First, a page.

An Urbana family has lost its bid to create a dram shop law in the state of Maryland through a lawsuit filed in the Court of Appeals.
The court, in an opinion released Thursday, ruled that a tavern does not owe a duty to an injured person who is harmed by an intoxicated patron.
The family of Jazimen Warr, who was killed in a high-speed crash on I-270 in 2008 by a person who had been served 20 drinks at a Gaithersburg bar, argued their case before the court in March.
The driver of the Range Rover, Michael D. Eaton, had been forced out of the Dogfish Head Alehouse by employees about 45 minutes earlier after becoming rowdy, according to testimony before the court in March.
Eaton had been served 20 drinks — 17 beers and three shots of liquor — during a nearly six-hour stretch at the bar.
His car was traveling between 88 and 98 mph at the time of the crash, said John Vail, of the Center for Constitutional Litigation, who argued the case on behalf of the family.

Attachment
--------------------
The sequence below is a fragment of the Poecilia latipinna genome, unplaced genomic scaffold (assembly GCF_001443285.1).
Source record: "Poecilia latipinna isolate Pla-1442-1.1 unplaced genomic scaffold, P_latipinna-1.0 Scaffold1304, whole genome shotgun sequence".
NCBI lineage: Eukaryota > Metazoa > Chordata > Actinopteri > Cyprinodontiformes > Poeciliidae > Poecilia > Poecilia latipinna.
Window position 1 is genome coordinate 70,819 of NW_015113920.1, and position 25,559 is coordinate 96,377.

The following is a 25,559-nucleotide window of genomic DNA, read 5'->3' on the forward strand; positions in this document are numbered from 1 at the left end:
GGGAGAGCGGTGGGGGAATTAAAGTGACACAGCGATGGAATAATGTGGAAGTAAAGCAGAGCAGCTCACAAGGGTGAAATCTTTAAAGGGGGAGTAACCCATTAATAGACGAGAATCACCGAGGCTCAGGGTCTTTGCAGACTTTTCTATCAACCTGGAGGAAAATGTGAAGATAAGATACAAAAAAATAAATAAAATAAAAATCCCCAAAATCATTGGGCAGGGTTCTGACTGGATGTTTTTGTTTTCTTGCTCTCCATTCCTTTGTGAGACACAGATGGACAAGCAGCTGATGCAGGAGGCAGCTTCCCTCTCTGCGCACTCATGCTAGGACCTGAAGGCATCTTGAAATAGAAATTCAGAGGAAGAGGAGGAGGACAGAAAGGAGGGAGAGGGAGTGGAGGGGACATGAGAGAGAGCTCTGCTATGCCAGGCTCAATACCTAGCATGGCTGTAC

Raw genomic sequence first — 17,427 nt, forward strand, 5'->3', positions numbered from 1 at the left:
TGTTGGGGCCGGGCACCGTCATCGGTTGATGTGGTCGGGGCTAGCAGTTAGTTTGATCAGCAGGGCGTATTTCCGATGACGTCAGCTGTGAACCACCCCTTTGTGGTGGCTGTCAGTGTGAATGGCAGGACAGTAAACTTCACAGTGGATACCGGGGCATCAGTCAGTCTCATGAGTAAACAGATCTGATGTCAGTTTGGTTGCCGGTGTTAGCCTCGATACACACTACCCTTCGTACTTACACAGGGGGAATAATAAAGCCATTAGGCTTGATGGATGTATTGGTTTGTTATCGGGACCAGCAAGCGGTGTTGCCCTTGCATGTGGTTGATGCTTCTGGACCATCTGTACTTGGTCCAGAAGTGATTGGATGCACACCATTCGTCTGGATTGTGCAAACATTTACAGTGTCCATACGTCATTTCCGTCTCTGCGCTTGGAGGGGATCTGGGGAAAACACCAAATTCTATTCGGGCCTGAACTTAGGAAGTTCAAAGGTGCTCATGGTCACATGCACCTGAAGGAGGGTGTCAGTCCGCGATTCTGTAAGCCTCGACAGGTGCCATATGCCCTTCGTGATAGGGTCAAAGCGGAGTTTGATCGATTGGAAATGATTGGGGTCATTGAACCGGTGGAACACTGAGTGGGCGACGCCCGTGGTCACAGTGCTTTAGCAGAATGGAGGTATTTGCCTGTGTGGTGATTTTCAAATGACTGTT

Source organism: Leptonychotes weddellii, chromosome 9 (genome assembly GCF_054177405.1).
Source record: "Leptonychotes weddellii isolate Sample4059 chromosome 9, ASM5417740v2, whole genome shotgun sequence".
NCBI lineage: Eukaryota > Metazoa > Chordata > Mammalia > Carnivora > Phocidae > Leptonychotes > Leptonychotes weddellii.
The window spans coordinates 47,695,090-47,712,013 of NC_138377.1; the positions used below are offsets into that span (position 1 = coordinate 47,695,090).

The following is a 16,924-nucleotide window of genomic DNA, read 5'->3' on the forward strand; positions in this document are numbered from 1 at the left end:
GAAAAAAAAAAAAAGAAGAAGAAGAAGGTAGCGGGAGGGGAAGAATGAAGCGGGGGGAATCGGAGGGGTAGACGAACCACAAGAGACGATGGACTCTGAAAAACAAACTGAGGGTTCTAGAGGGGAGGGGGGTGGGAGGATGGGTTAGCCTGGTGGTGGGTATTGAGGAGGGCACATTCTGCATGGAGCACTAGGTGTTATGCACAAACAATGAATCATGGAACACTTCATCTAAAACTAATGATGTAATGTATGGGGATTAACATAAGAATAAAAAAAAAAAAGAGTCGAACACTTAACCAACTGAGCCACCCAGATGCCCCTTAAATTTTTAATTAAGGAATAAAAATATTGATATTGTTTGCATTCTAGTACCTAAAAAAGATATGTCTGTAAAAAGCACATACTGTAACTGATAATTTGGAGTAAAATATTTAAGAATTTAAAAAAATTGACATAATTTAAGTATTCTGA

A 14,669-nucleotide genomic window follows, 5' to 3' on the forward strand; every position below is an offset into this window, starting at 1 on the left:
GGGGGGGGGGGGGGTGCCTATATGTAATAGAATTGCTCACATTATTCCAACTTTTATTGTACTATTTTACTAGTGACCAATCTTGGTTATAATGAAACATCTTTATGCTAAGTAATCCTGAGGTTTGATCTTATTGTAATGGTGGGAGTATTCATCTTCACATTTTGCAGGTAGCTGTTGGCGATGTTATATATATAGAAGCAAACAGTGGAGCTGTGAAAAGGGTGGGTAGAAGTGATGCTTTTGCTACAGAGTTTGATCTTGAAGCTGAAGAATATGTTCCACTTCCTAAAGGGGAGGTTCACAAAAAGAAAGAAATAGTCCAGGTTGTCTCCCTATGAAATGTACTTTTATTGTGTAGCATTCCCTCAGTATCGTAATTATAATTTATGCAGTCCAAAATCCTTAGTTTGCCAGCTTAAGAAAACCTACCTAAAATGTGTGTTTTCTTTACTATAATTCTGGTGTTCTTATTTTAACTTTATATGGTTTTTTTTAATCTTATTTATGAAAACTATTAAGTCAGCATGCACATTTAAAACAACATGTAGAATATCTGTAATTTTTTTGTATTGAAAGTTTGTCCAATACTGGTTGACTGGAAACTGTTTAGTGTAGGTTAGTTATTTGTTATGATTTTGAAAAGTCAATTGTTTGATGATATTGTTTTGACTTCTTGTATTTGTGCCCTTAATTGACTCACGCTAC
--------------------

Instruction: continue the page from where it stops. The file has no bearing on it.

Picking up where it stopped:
After the crash, Eaton ran from his car and took cover at a nearby hotel.
Jazimen was taken by ambulance to Shady Grove Hospital, where she died of her injuries. The Warrs and Cortavia were also taken to hospitals in Montgomery County and Washington, where they were treated for their injuries. A pet dog was also killed in the crash.
Eaton pleaded guilty to manslaughter by vehicle and leaving the scene of an accident involving personal injuries on July 30, 2009. He was sentenced to eight years in prison and has been released, according to online court records.
The family filed a lawsuit against Dogfish Head Alehouse and the corporation that owns the bar in Montgomery County Circuit Court in December 2010.
That judge decided in favor of the bar and JMGM Group LLC, the corporation, citing previous decisions by the Court of Appeals. The judge also wrote that times had changed since the highest court's last opinion on the matter and that bar owners should expect that intoxicated patrons will get into a crash.
The Court of Appeals and Court of Special Appeals declined three times to create a dram shop law, in 1951, 1981 and 2000, according to the Maryland Department of Legislative Services. In 2011 and 2012, bills to create such a law failed to gain traction in the General Assembly.